Another most interesting extra, this featurette is a proper "making of", with lots of talk from the director and his father (who wrote the screenplay), and lots of footage of the movie being shot, including some great info on how to do things effectively and yet keep it cheap. This extra covers most of the film-making process from getting the project off the ground (no pun intended), to getting it all in the can. Especially interesting is the way they managed to create a very realistic looking crash landing.

    It's great to hear a director lamenting how he'd so love to have had the Spitfires do more fly-pasts, but at $10000 an hour he had to curb his excitement. It makes him into a person you can relate to, rather than some flabby rich guy from California who'd probably rather spend millions getting some fancy CGI shots in order to show off some new technology. At the risk of repeating myself a little too often, I really do respect the amount of great footage these guys created on a minimal budget.

    This extra is presented in an aspect ratio of 1.33:1 and with Dolby Digital 2.0 stereo sound.

Featurette - Making of Visual Effects (6:44)

    Another interesting extra, which gives you a number of before and after shots both without effects, and then after effects have been added. There are certainly CGI effects in this film, but they are integrated so well into the real thing (or models) that it's very rare that you actually notice. For the most part it's proper subtle use of special effects.

    The video transfer is presented in an aspect ratio of 1.33:1, and there is no sound in this featurette, but it's not really needed, since by its very nature it's a visual experience.

Featurette - Aerial Symphony (2:22)

    A short segment of aerial footage, with some of the film's moving score playing in the background. Again presented in 1.33:1 with Dolby Digital 2.0 sound.

Photo Montage (9:29)

    A photo gallery with a slight difference; the images are displayed one after the other with music from the film playing, so there's no constant button pressing. You just sit back and watch. A mixture of production photos and shots from the film are shown, presented once again in an aspect ratio of 1.33:1, with Dolby Digital 2.0 stereo audio.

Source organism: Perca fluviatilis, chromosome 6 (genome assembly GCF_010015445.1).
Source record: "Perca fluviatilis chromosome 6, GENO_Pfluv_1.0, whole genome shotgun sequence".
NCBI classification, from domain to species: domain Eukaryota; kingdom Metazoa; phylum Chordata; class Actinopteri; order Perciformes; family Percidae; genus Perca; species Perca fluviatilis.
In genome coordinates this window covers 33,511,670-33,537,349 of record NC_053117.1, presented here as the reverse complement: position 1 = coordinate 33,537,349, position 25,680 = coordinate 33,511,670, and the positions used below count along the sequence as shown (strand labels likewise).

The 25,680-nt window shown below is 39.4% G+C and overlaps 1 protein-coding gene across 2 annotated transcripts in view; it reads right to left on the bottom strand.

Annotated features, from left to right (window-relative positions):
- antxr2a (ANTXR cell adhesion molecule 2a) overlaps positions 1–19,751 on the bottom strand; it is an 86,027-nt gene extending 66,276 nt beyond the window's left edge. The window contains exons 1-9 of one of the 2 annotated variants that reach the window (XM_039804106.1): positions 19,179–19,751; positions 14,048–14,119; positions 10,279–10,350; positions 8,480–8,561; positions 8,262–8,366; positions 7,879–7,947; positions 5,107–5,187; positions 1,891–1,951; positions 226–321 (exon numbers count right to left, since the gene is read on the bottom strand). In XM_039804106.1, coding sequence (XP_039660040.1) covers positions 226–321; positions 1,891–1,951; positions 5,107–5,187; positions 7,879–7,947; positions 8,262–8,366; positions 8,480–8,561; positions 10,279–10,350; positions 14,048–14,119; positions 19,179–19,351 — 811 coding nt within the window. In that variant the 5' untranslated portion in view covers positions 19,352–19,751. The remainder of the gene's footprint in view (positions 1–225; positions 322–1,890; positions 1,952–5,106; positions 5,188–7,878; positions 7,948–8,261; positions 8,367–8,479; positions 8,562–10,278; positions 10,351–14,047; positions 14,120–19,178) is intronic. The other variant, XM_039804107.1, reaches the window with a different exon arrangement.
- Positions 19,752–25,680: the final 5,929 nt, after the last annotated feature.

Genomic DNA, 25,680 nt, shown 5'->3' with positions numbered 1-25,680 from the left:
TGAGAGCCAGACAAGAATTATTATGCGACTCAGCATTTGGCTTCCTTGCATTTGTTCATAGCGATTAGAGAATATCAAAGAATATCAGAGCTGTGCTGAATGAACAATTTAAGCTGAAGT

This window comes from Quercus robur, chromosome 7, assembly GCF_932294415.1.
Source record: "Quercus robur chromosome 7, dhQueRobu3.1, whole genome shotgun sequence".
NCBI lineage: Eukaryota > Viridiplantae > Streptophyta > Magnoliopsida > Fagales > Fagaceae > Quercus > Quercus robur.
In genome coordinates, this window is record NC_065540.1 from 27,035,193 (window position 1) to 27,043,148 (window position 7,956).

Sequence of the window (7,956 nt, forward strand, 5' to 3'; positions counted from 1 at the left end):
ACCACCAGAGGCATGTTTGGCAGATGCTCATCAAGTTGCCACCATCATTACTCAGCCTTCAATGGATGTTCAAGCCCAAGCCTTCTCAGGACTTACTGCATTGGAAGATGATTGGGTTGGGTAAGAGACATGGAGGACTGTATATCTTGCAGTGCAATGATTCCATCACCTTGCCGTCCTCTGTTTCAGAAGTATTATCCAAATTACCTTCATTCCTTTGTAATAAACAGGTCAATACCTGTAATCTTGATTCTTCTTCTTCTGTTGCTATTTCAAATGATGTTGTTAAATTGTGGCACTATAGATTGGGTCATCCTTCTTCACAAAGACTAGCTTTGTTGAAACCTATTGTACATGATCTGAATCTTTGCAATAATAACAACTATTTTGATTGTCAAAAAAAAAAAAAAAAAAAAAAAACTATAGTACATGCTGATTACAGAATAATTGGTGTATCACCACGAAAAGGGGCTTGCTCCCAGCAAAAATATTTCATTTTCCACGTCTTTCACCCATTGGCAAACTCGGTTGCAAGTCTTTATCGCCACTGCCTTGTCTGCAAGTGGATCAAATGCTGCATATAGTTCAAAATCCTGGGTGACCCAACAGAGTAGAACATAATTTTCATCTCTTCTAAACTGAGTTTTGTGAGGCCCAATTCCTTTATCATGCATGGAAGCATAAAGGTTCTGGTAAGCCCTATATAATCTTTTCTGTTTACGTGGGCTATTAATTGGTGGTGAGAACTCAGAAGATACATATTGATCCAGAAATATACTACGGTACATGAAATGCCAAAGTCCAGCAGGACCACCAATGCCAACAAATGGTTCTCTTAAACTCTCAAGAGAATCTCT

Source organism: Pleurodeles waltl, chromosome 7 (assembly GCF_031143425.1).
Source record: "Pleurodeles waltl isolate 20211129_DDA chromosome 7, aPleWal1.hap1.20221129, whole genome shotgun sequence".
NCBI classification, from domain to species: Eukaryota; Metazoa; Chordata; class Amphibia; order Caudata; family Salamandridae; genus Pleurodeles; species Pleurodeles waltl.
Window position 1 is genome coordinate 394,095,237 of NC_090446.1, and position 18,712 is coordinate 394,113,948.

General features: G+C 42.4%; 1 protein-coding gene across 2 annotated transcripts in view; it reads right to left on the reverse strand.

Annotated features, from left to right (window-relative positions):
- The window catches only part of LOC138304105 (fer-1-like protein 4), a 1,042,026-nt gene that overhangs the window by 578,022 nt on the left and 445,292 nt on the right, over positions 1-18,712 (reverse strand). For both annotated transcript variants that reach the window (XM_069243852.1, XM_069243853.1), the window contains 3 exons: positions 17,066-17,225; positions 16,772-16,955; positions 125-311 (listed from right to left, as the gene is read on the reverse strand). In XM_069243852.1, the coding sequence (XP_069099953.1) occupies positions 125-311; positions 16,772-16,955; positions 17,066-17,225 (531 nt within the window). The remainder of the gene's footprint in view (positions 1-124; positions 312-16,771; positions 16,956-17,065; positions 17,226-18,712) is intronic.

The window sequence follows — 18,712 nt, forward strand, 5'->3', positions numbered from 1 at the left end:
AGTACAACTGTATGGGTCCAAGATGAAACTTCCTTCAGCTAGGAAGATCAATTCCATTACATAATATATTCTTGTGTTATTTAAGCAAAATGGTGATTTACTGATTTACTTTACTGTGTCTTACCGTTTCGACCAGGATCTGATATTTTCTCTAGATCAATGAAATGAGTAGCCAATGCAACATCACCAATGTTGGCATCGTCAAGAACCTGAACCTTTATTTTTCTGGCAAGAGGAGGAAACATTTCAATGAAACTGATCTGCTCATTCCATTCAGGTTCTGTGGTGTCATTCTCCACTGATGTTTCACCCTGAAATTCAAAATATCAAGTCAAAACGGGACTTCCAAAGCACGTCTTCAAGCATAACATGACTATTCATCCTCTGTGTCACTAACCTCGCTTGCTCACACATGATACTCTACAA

Trailers

    A theatrical trailer (2:01), a 2:49 Czech teaser trailer (which is more like a mini EPK, with the director commenting throughout), and a trailer for From Here to Eternity (2:10). All are presented as non 16x9 enhanced transfers, but letterboxed to their varying aspect ratios.

R4 vs R1

NOTE: To view non-R4 releases, your equipment needs to be multi-zone compatible and usually also NTSC compatible.

    The two versions are practically identical from what I can tell based on US reviews of the DVD.

Summary

    An excellent and moving film about war and the ordinary people that have to fight in them. Despite bordering on the sentimental at times, this still comes highly recommended to anyone even remotely interested in the subject matter. The great visuals of one of history's most beautiful aircraft alone make it worth at least a rental.

    The video transfer is of a very high standard, and even manages to almost seamlessly integrate footage from much older film stock.

    Audio is not particularly aggressive, being more subtle than a typical Hollywood track, but is still more than adequate for such a film.

    The extras package may not be as plentiful as a lot of current DVDs, but this is more than made up for in quality. There's very little filler material here, and if the film interests you then the extras will be essential viewing.

Ratings (out of 5)

Video
Audio
Extras
Plot
Overall

© David L (Only my Mum would have any interest in my bio)
Friday, January 16, 2004
Review Equipment
DVDOmni 3600, using RGB output
DisplaySony 1252QM CRT Projector, 250cm custom built 16x9 matte screen. Calibrated with Ultimate DVD Platinum. This display device is 16x9 capable.
Audio DecoderBuilt in to amplifier/receiver.
AmplificationOnkyo TX-DS797- THX Select
SpeakersAccusound ES-55 Speaker set, Welling WS12 Subwoofer